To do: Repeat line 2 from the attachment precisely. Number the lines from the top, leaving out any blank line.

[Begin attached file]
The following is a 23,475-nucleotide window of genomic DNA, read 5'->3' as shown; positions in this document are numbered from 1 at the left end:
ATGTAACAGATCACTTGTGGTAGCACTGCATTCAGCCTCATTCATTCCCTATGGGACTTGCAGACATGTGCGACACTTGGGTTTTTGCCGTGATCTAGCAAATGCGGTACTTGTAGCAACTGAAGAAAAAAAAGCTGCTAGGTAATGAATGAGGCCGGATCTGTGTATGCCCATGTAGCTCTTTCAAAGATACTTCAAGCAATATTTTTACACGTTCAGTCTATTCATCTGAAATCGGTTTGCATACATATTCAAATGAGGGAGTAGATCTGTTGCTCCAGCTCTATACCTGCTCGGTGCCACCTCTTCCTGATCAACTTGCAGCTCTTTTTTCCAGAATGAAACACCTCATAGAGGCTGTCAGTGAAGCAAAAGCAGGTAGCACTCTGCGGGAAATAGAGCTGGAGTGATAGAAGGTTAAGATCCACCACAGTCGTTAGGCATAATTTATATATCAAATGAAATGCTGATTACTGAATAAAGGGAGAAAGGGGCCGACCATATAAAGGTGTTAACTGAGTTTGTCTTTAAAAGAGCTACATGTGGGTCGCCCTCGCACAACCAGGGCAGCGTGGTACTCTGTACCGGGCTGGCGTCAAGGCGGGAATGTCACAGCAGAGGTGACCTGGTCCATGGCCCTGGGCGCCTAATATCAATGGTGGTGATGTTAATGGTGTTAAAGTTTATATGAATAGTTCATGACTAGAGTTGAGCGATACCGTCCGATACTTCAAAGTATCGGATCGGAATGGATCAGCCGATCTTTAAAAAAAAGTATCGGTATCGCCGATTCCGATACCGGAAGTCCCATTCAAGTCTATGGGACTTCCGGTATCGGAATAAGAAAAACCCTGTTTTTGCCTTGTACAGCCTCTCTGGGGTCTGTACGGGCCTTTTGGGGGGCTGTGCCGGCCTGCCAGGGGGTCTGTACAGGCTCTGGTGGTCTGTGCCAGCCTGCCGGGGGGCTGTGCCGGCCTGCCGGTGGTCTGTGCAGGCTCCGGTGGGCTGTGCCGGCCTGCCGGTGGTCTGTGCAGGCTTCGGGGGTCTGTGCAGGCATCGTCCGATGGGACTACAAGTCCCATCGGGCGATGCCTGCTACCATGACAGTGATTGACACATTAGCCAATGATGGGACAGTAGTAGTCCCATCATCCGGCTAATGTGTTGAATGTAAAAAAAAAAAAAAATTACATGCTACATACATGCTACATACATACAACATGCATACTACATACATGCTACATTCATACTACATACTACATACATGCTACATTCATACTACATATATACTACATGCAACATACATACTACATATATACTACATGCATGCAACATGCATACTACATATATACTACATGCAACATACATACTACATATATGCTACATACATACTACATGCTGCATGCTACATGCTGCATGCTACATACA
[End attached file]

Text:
ATGTAACAGATCACTTGTGGTAGCACTGCATTCAGCCTCATTCATTCCCTATGGGACTTGCAGACATGTGCGACACTTGGGTTTTTGCCGTGATCTAGCAAATGCGGTACTTGTAGCAACTGAAGAAAAAAAAGCTGCTAGGTAATGAATGAGGCCGGATCTGTGTATGCCCATGTAGCTCTTTCAAAGATACTTCAAGCAATATTTTTACACGTTCAGTCTATTCATCTGAAATCGGTTTGCATACATATTCAAATGAGGGAGTAGATCTGTTGCTCCAGCTCTATACCTGCTCGGTGCCACCTCTTCCTGATCAACTTGCAGCTCTTTTTTCCAGAATGAAACACCTCATAGAGGCTGTCAGTGAAGCAAAAGCAGGTAGCACTCTGCGGGAAATAGAGCTGGAGTGATAGAAGGTTAAGATCCACCACAGTCGTTAGGCATAATTTATATATCAAATGAAATGCTGATTACTGAATAAAGGGAGAAAGGGGCCGACCATATAAAGGTGTTAACTGAGTTTGTCTTTAAAAGAGCTACATGTGGGTCGCCCTCGCACAACCAGGGCAGCGTGGTACTCTGTACCGGGCTGGCGTCAAGGCGGGAATGTCACAGCAGAGGTGACCTGGTCCATGGCCCTGGGCGCCTAATATCAATGGTGGTGATGTTAATGGTGTTAAAGTTTATATGAATAGTTCATGACTAGAGTTGAGCGATACCGTCCGATACTTCAAAGTATCGGATCGGAATGGATCAGCCGATCTTTAAAAAAAAGTATCGGTATCGCCGATTCCGATACCGGAAGTCCCATTCAAGTCTATGGGACTTCCGGTATCGGAATAAGAAAAACCCTGTTTTTGCCTTGTACAGCCTCTCTGGGGTCTGTACGGGCCTTTTGGGGGGCTGTGCCGGCCTGCCAGGGGGTCTGTACAGGCTCTGGTGGTCTGTGCCAGCCTGCCGGGGGGCTGTGCCGGCCTGCCGGTGGTCTGTGCAGGCTCCGGTGGGCTGTGCCGGCCTGCCGGTGGTCTGTGCAGGCTTCGGGGGTCTGTGCAGGCATCGTCCGATGGGACTACAAGTCCCATCGGGCGATGCCTGCTACCATGACAGTGATTGACACATTAGCCAATGATGGGACAGTAGTAGTCCCATCATCCGGCTAATGTGTTGAATGTAAAAAAAAAAAAAAATTACATGCTACATACATGCTACATACATACAACATGCATACTACATACATGCTACATTCATACTACATACTACATACATGCTACATTCATACTACATATATACTACATGCAACATACATACTACATATATACTACATGCATGCAACATGCATACTACATATATACTACATGCAACATACATACTACATATATGCTACATACATACTACATGCTGCATGCTACATGCTGCATGCTACATACA